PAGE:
The Internet of Things in your trousers
I’ve written a lot about how the internet and social media are changing the boundaries between private and public in the virtual world, and new developments look set to take this into the physical world as well.
Most futurologists agree that we’re heading towards a world of smart, connected devices that all communicate using the internet to keep in contact, update each other and help make our lives easier. The oft-touted example (I remember using it nearly a decade ago) is a drinks machine that automatically sends a message when it is running out of particular flavours.
There are hundreds of applications for this Internet of Things (or IoT) for short, which is being driven by a broad range of companies, including Cambridge-based Neul, founded by some of the original brains behind Cambridge Silicon Radio. Remote monitoring for healthcare, helping find a parking space or being able to track how many people are in a building all deliver benefits. But what happens when chips embedded in everyday objects start communicating at other times? There are already scales that will tweet your weight to the world, so imagine taking that a step further and your coat or jeans telling the world where it is, along with your inside leg measurement.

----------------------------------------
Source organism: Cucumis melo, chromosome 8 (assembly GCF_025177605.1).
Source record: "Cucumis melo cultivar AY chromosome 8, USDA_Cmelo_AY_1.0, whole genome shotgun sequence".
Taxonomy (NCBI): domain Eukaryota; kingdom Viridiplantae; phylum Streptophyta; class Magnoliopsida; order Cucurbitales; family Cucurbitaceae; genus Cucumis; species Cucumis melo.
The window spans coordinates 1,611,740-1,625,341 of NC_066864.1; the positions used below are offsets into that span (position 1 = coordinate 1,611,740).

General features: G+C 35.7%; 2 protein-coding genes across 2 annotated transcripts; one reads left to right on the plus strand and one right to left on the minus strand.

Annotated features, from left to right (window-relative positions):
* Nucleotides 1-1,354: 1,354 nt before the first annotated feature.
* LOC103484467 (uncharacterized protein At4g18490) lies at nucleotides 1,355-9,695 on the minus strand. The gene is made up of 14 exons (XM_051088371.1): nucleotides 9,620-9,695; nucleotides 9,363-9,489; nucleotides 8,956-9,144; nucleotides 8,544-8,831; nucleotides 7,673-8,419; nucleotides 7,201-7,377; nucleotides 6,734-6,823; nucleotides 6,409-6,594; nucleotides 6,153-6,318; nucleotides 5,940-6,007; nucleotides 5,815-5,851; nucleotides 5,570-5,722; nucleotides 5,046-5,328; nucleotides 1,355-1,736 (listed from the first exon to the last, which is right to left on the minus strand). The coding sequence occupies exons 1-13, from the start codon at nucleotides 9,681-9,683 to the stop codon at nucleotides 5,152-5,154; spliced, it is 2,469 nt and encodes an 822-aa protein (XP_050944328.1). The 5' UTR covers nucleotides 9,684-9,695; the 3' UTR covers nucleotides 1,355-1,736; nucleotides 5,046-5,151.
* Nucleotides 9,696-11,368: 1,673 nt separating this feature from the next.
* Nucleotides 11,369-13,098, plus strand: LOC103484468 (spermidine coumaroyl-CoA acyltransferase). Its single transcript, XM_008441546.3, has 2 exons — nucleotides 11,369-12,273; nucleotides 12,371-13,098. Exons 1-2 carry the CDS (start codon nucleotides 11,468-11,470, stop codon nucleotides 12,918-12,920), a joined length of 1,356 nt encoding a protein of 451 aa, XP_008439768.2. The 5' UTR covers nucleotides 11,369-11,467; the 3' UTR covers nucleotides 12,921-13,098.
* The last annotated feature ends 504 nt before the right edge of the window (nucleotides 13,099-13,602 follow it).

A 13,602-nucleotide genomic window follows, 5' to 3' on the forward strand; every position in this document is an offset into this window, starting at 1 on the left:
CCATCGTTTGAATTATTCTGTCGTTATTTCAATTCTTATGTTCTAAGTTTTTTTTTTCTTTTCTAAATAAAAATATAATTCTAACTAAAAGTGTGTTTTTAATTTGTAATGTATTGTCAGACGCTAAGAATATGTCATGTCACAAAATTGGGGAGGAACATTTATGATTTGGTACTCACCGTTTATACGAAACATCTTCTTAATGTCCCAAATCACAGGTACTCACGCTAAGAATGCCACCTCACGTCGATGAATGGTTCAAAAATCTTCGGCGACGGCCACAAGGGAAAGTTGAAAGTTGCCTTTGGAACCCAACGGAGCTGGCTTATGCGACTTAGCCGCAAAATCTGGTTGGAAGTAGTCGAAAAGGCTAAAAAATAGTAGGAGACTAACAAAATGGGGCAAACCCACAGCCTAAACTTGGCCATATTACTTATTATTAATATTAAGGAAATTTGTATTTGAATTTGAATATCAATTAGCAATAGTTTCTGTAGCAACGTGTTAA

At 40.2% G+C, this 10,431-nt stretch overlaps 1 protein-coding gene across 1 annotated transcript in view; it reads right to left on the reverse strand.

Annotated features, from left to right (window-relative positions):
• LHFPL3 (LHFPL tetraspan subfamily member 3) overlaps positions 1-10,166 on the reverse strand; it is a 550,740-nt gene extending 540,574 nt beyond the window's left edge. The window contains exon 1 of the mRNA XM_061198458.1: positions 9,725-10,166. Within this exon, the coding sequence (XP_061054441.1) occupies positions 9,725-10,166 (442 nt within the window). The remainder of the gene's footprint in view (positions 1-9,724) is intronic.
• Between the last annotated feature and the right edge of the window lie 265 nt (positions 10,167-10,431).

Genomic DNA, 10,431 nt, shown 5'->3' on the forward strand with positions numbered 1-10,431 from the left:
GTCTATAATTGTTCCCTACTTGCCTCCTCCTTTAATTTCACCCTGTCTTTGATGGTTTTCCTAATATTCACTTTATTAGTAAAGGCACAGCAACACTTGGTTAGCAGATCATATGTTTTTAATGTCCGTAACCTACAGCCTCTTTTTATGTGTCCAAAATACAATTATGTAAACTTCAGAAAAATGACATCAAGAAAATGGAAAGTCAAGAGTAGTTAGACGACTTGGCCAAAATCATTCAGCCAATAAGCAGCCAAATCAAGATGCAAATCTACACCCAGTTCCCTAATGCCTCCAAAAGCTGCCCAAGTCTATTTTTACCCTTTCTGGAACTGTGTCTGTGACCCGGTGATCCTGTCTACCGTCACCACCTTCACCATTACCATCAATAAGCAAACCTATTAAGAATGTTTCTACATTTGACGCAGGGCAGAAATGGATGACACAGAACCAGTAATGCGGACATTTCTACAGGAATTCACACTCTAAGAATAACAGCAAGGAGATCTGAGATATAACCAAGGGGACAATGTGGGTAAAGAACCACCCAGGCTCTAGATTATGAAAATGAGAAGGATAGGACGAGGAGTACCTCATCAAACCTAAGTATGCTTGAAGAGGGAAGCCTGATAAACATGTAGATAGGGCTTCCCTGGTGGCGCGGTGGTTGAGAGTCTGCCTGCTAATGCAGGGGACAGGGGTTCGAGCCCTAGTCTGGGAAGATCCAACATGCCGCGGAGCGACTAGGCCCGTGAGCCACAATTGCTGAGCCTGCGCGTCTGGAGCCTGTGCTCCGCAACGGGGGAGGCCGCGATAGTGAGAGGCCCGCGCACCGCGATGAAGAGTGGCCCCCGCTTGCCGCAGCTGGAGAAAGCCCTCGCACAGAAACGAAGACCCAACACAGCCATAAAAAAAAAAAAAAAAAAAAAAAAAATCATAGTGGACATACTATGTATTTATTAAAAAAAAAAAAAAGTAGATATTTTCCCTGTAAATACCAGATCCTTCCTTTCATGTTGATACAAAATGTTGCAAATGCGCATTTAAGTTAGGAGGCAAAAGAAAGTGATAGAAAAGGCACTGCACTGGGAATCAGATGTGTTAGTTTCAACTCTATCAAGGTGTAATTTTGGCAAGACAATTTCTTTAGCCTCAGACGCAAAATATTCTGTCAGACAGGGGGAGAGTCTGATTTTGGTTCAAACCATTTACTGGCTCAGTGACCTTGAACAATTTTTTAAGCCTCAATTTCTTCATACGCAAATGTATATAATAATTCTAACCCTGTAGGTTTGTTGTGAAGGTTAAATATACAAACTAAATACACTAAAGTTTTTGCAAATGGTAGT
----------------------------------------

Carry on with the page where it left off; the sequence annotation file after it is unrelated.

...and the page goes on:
While it sounds far-fetched, privacy is something that people do guard jealously – and even if they don’t regulators such as the EU will be monitoring on their behalf. Simply providing opt-outs isn’t enough as they are often fiddly to find and amend, which means many people don’t bother changing them. So if the Internet of Things isn’t going to become a front page Daily Mail story on Big Brother surveillance, now is the time to put in place the safeguards to prevent rogue tweeting by trousers or even emailing by your Edam.